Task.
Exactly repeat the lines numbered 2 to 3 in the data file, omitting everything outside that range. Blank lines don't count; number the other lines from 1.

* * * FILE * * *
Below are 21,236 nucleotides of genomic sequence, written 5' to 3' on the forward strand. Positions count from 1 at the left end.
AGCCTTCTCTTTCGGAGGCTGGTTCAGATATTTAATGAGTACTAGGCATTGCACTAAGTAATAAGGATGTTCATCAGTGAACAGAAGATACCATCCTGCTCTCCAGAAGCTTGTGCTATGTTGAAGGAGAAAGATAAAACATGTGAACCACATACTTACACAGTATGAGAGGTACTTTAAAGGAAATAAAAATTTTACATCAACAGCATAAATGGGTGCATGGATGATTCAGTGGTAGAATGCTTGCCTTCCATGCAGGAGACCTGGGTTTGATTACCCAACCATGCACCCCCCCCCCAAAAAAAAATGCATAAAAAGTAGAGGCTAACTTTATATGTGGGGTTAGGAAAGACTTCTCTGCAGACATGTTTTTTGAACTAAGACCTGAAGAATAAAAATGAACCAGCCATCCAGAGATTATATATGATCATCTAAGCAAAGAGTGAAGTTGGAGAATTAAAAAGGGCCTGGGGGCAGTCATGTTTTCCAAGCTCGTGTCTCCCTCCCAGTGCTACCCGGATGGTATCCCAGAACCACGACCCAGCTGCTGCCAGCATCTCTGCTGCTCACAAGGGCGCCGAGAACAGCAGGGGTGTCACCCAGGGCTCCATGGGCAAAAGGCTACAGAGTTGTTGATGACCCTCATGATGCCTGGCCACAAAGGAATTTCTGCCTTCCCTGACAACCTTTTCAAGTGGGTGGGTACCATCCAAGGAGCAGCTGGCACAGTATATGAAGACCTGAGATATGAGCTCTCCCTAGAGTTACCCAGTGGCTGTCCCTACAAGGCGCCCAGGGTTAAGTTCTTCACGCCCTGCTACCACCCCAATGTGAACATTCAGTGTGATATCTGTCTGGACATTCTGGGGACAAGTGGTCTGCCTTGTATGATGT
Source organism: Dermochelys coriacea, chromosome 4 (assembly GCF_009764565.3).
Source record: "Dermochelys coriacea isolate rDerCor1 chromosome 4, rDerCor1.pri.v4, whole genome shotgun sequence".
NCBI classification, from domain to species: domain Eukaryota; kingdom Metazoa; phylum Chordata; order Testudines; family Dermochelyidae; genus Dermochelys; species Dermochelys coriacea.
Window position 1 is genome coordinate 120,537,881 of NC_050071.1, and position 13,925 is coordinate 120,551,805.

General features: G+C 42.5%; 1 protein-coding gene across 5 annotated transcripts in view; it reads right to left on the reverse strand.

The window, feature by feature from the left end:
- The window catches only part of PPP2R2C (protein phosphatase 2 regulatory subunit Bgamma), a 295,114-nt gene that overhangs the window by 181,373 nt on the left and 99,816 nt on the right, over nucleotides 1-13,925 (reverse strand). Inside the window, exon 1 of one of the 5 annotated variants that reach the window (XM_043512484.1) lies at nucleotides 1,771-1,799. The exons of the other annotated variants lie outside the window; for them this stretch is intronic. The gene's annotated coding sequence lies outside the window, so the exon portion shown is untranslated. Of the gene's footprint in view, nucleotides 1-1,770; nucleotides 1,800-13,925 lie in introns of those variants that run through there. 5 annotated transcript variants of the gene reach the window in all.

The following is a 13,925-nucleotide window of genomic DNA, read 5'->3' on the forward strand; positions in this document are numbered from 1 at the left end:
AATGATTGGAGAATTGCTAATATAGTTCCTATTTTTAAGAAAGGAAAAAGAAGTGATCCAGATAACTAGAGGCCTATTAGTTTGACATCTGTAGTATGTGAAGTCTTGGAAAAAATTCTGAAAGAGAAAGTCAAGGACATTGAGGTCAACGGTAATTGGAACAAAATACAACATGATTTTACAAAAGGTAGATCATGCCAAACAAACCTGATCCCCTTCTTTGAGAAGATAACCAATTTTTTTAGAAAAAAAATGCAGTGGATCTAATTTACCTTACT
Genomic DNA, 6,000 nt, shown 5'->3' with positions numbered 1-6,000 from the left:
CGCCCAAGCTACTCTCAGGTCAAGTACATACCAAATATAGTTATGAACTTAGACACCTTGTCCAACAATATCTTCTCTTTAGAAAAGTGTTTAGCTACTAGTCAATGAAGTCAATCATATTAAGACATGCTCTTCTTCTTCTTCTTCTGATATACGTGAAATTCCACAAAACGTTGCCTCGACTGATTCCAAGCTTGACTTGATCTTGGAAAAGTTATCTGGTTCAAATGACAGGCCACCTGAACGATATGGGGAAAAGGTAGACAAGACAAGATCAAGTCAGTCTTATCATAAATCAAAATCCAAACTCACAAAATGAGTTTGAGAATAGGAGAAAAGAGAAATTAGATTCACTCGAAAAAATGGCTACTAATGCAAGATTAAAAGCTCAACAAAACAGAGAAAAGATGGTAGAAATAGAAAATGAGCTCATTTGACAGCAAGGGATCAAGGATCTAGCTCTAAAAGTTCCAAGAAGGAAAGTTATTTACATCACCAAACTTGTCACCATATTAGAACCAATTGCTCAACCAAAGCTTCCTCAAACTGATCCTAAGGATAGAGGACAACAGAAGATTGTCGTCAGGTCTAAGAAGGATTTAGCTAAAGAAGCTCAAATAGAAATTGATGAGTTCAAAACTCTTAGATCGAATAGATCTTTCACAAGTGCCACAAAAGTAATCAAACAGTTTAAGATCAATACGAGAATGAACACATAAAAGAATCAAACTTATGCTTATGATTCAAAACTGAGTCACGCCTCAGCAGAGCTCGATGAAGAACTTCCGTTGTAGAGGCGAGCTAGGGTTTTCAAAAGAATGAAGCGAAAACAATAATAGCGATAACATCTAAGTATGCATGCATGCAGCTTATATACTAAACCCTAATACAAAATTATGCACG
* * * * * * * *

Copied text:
AGCCTTCTCTTTCGGAGGCTGGTTCAGATATTTAATGAGTACTAGGCATTGCACTAAGTAATAAGGATGTTCATCAGTGAACAGAAGATACCATCCTGCTCTCCAGAAGCTTGTGCTATGTTGAAGGAGAAAGATAAAACATGTGAACCACATACTTACACAGTATGAGAGGTACTTTAAAGGAAATAAAAATTTTACATCAACAGCATAAATGGGTGCATGGATGATTCAGTGGTAGAATGCTTGCCTTCCATGCAGGAGACCTGGGTTTGATTACCCAACCATGCACCCCCCCCCCAAAAAAAAATGCATAAAAAGTAGAGGCTAACTTTATATGTGGGGTTAGGAAAGACTTCTCTGCAGACATGTTTTTTGAACTAAGACCTGAAGAATAAAAATGAACCAGCCATCCAGAGATTATATATGATCATCTAAGCAAAGAGTGAAGTTGGAGAATTAAAAAGGGCCTGGGGGCAGTCATGTTTTCCAAGCTCGTGTCTCCCTCCCAGTGCTACCCGGATGGTATCCCAGAACCACGACCCAGCTGCTGCCAGCATCTCTGCTGCTCACAAGGGCGCCGAGAACAGCAGGGGTGTCACCCAGGGCTCCATGGGCAAAAGGCTACAGAGTTGTTGATGACCCTCATGATGCCTGGCCACAAAGGAATTTCTGCCTTCCCTGACAACCTTTTCAAGTGGGTGGGTACCATCCAAGGAGCAGCTGGCACAGTATATGAAGACCTGAGATATGAGCTCTCCCTAGAGTTACCCAGTGGCTGTCCCTACAAGGCGCCCAGGGTTAAGTTCTTCACGCCCTGCTACCACCCCAATGTGAACATTCAGTGTGATATCTGTCTGGACATTCTGGGGACAAGTGGTCTGCCTTGTATGATGT
Source organism: Dermochelys coriacea, chromosome 4 (assembly GCF_009764565.3).